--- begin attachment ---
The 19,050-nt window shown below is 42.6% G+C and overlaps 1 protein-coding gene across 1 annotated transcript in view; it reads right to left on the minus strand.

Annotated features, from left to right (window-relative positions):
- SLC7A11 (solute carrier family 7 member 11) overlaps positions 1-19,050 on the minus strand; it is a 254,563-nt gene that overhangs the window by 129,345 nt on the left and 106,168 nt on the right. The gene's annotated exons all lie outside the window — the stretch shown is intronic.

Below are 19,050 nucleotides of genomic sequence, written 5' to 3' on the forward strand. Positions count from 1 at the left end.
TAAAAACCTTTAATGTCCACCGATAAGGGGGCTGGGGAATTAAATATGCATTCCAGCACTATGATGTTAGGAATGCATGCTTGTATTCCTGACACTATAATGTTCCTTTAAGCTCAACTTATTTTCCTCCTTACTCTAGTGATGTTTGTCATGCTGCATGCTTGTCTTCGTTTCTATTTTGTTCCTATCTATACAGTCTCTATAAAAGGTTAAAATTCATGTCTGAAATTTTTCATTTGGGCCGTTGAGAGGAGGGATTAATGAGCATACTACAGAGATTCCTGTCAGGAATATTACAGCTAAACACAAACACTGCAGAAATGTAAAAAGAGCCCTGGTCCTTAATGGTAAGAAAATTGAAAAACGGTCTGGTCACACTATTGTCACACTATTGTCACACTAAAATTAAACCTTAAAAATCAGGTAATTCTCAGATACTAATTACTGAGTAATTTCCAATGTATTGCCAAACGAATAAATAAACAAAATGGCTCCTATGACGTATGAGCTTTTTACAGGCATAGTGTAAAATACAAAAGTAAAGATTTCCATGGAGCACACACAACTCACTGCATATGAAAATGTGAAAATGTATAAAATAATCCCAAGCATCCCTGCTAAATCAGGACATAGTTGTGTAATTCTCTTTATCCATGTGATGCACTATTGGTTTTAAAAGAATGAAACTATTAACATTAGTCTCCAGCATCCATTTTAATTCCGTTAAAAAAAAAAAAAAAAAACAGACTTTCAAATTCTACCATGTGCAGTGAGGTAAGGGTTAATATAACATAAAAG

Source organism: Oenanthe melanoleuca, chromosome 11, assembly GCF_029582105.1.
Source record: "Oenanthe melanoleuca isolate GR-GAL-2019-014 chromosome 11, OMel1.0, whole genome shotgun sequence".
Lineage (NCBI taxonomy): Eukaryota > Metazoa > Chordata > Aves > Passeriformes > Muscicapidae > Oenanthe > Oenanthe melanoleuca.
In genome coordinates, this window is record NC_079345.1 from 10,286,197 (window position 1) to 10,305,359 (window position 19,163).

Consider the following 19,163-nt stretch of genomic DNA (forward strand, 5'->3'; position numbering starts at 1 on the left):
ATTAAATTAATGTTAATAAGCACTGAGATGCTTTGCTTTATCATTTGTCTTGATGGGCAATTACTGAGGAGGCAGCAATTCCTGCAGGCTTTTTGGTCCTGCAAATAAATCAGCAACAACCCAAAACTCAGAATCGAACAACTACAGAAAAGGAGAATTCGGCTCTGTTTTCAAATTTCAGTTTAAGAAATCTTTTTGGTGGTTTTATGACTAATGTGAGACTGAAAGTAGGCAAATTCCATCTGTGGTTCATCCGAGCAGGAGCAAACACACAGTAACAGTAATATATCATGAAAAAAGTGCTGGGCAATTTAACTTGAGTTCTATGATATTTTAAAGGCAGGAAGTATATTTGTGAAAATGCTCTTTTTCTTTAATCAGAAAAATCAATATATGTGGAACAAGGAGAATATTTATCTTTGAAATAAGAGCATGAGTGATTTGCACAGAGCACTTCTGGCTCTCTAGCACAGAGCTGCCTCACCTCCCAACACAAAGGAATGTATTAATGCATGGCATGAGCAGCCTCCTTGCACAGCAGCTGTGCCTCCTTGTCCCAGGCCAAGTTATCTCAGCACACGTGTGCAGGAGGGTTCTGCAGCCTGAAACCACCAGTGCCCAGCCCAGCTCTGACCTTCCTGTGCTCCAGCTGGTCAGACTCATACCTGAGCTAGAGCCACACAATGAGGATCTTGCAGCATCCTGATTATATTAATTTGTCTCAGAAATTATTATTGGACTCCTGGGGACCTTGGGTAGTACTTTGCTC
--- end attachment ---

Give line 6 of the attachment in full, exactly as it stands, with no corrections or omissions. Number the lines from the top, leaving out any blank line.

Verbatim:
Source organism: Oenanthe melanoleuca, chromosome 11, assembly GCF_029582105.1.